Storm Joaquin’s wild experience up the East Coast right through the final week stirred up chilling recollections for William Bauer, managing director of Royce Leather in New Jersey. The family business already went through Hurricane Sandy, which flooded the fulfillment center in Secaucus, ruining many fine leather goods like wallets and briefcases. A $100,000 server, which held vital customer records, was also destroyed.
“The ground felt like it was caving in around me,” recalled Mr. Bauer, 24. “I was talking to my psychologist three times a week.”
Concerned about what seemed to be a rising number of violent storms, the family decided it would not be caught unprepared again.
Royce now has a simple, three-page business continuity plan to help it stay operating when disaster strikes. It focuses on basic strategies like quickly restoring power, emailing customers and using a work-from-home policy for its employees.
“We stepped back and surveyed what went wrong,” Mr. Bauer said, “and what we could do right.” The goal, he added, was to be as prompt, personable and transparent as possible.
Today, Royce, which has 29 employees and did $6 million in business last year, is among the few small businesses that have plans in place for managing weather disasters. According to the 2015 Travelers Business Risk Index, 21 percent of small businesses have continuity plans. Yet the effects of lack of planning can be devastating. As many as 40 to 60 percent of small businesses never recover after being hit by natural disasters, according to the Federal Emergency Management Agency.
After a dam broke last weekend and flooded LaBrasca’s Pizza in Columbia, S.C., the restaurant closed indefinitely. Milly Block, a co-owner, estimated that repairs alone would cost over $50,000, and thousands of dollars in revenue would be lost each week.
“The restaurant is totally ruined,” said Ms. Block. She said LaBrasca’s has no business continuity plan or flood insurance and will apply for FEMA aid. “I cried a lot when I saw it.”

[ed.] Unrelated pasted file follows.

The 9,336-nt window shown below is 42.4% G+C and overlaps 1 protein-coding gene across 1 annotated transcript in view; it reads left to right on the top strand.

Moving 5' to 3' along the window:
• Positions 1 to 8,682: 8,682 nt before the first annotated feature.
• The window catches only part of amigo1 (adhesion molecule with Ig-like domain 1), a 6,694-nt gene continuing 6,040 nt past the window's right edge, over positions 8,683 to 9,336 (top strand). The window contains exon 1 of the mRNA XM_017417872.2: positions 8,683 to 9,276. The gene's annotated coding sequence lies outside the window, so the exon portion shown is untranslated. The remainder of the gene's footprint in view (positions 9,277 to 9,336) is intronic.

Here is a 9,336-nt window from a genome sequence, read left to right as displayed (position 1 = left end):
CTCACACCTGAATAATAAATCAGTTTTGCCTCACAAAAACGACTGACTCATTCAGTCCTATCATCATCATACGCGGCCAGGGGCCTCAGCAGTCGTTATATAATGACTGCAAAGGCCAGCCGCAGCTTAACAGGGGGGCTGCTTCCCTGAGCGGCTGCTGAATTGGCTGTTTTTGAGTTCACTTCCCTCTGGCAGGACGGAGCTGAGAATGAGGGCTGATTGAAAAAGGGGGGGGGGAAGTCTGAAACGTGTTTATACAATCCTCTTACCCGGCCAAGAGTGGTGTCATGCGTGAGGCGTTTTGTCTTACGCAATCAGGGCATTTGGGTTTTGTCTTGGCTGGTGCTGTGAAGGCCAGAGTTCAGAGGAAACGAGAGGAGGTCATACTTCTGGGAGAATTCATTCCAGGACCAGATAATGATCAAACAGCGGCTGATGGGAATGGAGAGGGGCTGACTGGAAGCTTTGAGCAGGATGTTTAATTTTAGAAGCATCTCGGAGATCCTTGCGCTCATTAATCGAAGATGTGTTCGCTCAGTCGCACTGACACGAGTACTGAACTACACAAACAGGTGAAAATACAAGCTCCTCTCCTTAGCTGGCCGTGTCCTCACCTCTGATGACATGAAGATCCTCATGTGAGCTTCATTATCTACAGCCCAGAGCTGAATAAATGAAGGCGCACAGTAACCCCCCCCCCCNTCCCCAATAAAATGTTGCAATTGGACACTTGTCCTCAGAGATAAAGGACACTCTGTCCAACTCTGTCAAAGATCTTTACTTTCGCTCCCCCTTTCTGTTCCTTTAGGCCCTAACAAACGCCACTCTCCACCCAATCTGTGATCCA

Even brief, simple plans can help small businesses get back on their feet, no matter what the disaster, experts say.
And continuity planning is increasingly important, said Scott Teel, education director at Agility Recovery Solutions, based in Charlotte, N.C. He has teamed up with the Small Business Administration to create PrepareMyBusiness.org, which has many crisis management tools that can help businesses endure weather disasters, including wildfires and hurricanes. Ready.gov is another helpful federal government site.
Small businesses, especially, need all the crisis planning they can get.
They typically rely on a single location, which makes them especially vulnerable, Mr. Teel said. And owners wear many hats and are usually more focused on generating revenue than anticipating the next disaster.
“There’s also the belief that these plans are too costly and time-intensive,” Mr. Teel said. “Yet a week without income can cause debt defaults and missed payrolls.” Even relying on insurance coverage to replace lost income cannot replace clients, he added.
That is why the best protection, Mr. Teel and many other experts say, is developing a continuity plan that plots out responses to different disaster situations. It targets the biggest business risks and critical functions that keep revenue flowing. The plan, he adds, does not have to be a 50-page tome with a binder.
“Any plan will put you light years ahead of other small businesses,” Mr. Teel added. “This is where the rubber meets the road.” Some big companies now even require small businesses to have a continuity plan in place before they will work with them, experts said.
Continuity plans that are never used can even help improve business profitability, said Donna R. Childs, author of the small-business book “Prepare for the Worst, Plan for the Best.”
“You’ll have better systems in place and have good records that are digitized,” said Ms. Childs, a former Swiss Reinsurance executive. “It takes a good planner.” Small businesses may even be able to get better insurance rates, she added, since they have created strategies for handling weather disasters.